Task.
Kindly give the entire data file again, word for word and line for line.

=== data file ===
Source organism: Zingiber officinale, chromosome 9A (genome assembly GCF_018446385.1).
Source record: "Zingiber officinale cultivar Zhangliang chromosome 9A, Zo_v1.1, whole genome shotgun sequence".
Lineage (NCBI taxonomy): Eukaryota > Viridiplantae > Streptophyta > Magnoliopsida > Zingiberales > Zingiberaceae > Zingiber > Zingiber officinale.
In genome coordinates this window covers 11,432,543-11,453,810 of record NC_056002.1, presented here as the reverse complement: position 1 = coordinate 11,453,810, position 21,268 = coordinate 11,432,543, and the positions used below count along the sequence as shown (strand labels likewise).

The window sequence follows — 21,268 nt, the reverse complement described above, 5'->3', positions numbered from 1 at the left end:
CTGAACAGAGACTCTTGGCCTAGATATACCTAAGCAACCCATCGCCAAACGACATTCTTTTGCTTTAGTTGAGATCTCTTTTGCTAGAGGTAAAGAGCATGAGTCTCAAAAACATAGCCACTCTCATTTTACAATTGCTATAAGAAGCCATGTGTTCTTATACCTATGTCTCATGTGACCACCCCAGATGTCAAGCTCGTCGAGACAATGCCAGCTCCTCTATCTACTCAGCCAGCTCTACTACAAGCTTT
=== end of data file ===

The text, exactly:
Source organism: Zingiber officinale, chromosome 9A (genome assembly GCF_018446385.1).
Source record: "Zingiber officinale cultivar Zhangliang chromosome 9A, Zo_v1.1, whole genome shotgun sequence".
Lineage (NCBI taxonomy): Eukaryota > Viridiplantae > Streptophyta > Magnoliopsida > Zingiberales > Zingiberaceae > Zingiber > Zingiber officinale.
In genome coordinates this window covers 11,432,543-11,453,810 of record NC_056002.1, presented here as the reverse complement: position 1 = coordinate 11,453,810, position 21,268 = coordinate 11,432,543, and the positions used below count along the sequence as shown (strand labels likewise).

The window sequence follows — 21,268 nt, the reverse complement described above, 5'->3', positions numbered from 1 at the left end:
CTGAACAGAGACTCTTGGCCTAGATATACCTAAGCAACCCATCGCCAAACGACATTCTTTTGCTTTAGTTGAGATCTCTTTTGCTAGAGGTAAAGAGCATGAGTCTCAAAAACATAGCCACTCTCATTTTACAATTGCTATAAGAAGCCATGTGTTCTTATACCTATGTCTCATGTGACCACCCCAGATGTCAAGCTCGTCGAGACAATGCCAGCTCCTCTATCTACTCAGCCAGCTCTACTACAAGCTTT